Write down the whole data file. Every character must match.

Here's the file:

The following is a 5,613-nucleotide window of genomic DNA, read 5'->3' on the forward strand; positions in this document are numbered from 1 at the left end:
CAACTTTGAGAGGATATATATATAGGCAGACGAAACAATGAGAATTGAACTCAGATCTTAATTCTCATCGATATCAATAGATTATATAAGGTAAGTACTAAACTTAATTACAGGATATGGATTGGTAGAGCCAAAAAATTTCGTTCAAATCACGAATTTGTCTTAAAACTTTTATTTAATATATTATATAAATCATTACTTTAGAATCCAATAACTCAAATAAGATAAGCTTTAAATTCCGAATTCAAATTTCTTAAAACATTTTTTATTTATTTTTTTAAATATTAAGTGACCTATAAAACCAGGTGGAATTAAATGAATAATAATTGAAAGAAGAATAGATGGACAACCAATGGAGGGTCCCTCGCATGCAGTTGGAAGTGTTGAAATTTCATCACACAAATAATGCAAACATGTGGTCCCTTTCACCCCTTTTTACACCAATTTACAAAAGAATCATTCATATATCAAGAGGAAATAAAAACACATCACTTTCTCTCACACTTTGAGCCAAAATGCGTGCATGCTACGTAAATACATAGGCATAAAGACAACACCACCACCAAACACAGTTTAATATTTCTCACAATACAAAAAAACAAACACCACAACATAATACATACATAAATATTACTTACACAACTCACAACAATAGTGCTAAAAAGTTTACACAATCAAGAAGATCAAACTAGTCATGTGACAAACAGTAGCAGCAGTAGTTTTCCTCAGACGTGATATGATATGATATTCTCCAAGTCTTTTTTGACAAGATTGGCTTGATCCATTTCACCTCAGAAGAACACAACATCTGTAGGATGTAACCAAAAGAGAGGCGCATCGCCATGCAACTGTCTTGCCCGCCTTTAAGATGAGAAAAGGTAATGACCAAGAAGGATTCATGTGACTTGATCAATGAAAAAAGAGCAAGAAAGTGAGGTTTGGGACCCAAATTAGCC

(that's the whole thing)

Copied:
The following is a 5,613-nucleotide window of genomic DNA, read 5'->3' on the forward strand; positions in this document are numbered from 1 at the left end:
CAACTTTGAGAGGATATATATATAGGCAGACGAAACAATGAGAATTGAACTCAGATCTTAATTCTCATCGATATCAATAGATTATATAAGGTAAGTACTAAACTTAATTACAGGATATGGATTGGTAGAGCCAAAAAATTTCGTTCAAATCACGAATTTGTCTTAAAACTTTTATTTAATATATTATATAAATCATTACTTTAGAATCCAATAACTCAAATAAGATAAGCTTTAAATTCCGAATTCAAATTTCTTAAAACATTTTTTATTTATTTTTTTAAATATTAAGTGACCTATAAAACCAGGTGGAATTAAATGAATAATAATTGAAAGAAGAATAGATGGACAACCAATGGAGGGTCCCTCGCATGCAGTTGGAAGTGTTGAAATTTCATCACACAAATAATGCAAACATGTGGTCCCTTTCACCCCTTTTTACACCAATTTACAAAAGAATCATTCATATATCAAGAGGAAATAAAAACACATCACTTTCTCTCACACTTTGAGCCAAAATGCGTGCATGCTACGTAAATACATAGGCATAAAGACAACACCACCACCAAACACAGTTTAATATTTCTCACAATACAAAAAAACAAACACCACAACATAATACATACATAAATATTACTTACACAACTCACAACAATAGTGCTAAAAAGTTTACACAATCAAGAAGATCAAACTAGTCATGTGACAAACAGTAGCAGCAGTAGTTTTCCTCAGACGTGATATGATATGATATTCTCCAAGTCTTTTTTGACAAGATTGGCTTGATCCATTTCACCTCAGAAGAACACAACATCTGTAGGATGTAACCAAAAGAGAGGCGCATCGCCATGCAACTGTCTTGCCCGCCTTTAAGATGAGAAAAGGTAATGACCAAGAAGGATTCATGTGACTTGATCAATGAAAAAAGAGCAAGAAAGTGAGGTTTGGGACCCAAATTAGCC